Theodore Roosevelt > New York > Page 176
Theodore Roosevelt (1858–1919).  New York.  1906.

Page 176
influence. The destruction of the power of the great Tory families, however, had of course diminished the weight of the rich landowning class as a whole; and in the country the decisive power was in the hands of the small freeholding farmers.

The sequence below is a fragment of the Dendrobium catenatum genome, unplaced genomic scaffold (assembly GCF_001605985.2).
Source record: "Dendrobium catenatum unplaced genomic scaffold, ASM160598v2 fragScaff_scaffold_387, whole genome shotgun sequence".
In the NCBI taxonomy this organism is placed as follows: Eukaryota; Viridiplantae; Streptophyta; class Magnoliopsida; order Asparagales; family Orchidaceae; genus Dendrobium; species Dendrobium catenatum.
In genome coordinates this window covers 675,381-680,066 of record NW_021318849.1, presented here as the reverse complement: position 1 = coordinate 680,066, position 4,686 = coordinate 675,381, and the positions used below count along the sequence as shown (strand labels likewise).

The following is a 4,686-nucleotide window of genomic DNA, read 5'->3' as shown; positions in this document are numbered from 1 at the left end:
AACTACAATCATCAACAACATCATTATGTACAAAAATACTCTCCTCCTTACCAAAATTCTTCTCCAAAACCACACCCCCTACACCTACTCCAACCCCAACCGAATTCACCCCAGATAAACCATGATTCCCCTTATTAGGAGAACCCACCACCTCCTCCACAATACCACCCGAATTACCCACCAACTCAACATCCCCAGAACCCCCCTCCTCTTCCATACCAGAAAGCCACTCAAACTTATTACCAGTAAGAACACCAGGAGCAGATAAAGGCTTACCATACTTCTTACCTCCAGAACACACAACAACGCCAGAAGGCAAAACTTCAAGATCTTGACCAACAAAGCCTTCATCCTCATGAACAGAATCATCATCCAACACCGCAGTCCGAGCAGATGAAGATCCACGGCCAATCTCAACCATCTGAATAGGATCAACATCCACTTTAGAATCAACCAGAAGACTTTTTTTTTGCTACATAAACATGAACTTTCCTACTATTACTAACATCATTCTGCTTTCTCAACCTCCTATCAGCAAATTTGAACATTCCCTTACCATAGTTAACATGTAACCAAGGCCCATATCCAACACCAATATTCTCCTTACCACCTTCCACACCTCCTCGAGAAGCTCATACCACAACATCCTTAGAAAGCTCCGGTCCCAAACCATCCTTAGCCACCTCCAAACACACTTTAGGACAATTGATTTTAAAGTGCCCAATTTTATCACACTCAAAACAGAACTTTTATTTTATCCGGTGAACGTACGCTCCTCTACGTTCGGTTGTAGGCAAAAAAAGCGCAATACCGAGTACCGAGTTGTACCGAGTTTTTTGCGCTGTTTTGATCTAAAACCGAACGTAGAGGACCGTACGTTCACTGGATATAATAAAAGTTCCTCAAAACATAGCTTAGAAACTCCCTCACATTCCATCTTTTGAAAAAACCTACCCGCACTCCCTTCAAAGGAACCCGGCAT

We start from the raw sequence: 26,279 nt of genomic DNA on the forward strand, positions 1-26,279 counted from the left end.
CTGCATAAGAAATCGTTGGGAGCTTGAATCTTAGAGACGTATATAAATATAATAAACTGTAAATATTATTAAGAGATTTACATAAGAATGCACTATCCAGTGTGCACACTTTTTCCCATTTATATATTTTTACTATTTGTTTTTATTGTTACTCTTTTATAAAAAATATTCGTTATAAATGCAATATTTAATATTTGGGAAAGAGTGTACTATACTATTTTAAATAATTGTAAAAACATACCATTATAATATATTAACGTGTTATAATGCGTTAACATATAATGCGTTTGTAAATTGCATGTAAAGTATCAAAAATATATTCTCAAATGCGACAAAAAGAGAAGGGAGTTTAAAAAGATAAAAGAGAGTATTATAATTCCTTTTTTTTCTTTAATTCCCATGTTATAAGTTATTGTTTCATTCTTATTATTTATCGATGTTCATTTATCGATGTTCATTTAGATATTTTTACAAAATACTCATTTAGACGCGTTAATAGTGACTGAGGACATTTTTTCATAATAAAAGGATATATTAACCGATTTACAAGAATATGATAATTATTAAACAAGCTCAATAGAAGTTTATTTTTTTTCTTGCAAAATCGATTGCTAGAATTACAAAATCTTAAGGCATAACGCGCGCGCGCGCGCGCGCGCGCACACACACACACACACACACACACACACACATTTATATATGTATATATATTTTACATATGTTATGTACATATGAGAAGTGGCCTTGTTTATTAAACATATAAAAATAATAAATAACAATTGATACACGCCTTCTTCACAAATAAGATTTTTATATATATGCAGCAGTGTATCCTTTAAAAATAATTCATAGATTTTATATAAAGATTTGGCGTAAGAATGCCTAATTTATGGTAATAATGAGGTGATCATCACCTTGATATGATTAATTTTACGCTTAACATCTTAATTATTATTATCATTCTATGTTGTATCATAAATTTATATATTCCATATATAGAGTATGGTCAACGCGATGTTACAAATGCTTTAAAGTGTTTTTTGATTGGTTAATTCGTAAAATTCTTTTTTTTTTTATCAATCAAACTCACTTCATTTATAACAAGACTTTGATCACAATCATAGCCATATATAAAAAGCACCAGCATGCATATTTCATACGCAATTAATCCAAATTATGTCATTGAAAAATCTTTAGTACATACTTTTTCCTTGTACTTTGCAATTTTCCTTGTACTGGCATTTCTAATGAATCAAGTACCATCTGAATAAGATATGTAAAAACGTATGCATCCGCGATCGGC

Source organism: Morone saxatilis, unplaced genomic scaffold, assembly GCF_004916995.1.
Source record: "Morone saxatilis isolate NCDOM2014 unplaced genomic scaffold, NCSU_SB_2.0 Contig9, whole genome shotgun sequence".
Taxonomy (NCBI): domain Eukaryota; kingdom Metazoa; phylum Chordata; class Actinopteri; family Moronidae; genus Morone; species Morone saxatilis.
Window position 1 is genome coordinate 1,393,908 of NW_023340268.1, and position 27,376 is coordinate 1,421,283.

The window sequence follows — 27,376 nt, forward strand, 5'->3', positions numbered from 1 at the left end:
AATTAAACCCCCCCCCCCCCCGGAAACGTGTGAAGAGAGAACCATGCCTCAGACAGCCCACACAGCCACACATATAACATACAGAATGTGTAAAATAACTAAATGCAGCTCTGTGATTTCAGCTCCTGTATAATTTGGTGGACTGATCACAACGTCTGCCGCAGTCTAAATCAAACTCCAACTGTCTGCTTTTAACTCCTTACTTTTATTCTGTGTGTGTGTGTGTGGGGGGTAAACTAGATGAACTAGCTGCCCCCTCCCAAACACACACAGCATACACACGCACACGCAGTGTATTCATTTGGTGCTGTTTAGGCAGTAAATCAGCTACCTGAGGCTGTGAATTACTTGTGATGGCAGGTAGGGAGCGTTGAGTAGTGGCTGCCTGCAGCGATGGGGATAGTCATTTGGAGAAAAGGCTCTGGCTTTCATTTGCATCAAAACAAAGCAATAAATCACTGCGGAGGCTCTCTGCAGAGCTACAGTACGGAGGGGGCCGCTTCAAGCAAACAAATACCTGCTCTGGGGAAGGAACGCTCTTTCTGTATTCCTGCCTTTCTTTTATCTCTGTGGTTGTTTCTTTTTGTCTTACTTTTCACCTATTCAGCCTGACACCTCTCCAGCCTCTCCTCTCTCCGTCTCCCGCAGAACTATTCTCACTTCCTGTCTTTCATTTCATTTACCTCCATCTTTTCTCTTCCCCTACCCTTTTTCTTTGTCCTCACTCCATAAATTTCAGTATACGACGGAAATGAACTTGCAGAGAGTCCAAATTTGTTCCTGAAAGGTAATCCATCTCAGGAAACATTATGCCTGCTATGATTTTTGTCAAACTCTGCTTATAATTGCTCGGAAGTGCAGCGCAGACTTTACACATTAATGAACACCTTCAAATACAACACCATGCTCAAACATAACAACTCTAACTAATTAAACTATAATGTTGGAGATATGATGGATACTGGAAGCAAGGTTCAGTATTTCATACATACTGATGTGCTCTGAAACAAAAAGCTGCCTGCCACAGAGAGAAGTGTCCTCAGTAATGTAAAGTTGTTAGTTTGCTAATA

The State was not yet governed by an absolute democracy, because as yet no one save theorists were believers in an absolute democracy, and even manhood suffrage was not advocated by many persons; while the unenfranchised were not actively discontented. The framers of the State constitution were not mere paper-government visionaries; they were shrewd, honest, practical politicians, acquainted with men and affairs. They invented new governmental methods when necessary, but they did not try to build up an entirely new scheme of government; they simply took the old system under which the affairs of the colony had been administered and altered it to suit the altered conditions of the new State. This method was of course much the wisest; but it was naturally attended by some disadvantages. The constitution-makers kept certain provisions it would have been well to throw away; they failed to guard against certain dangers that were sure to arise under the changed circumstances; and on the other hand, they created difficulties by their endeavors to guard against certain other dangers which had really vanished with the destruction of



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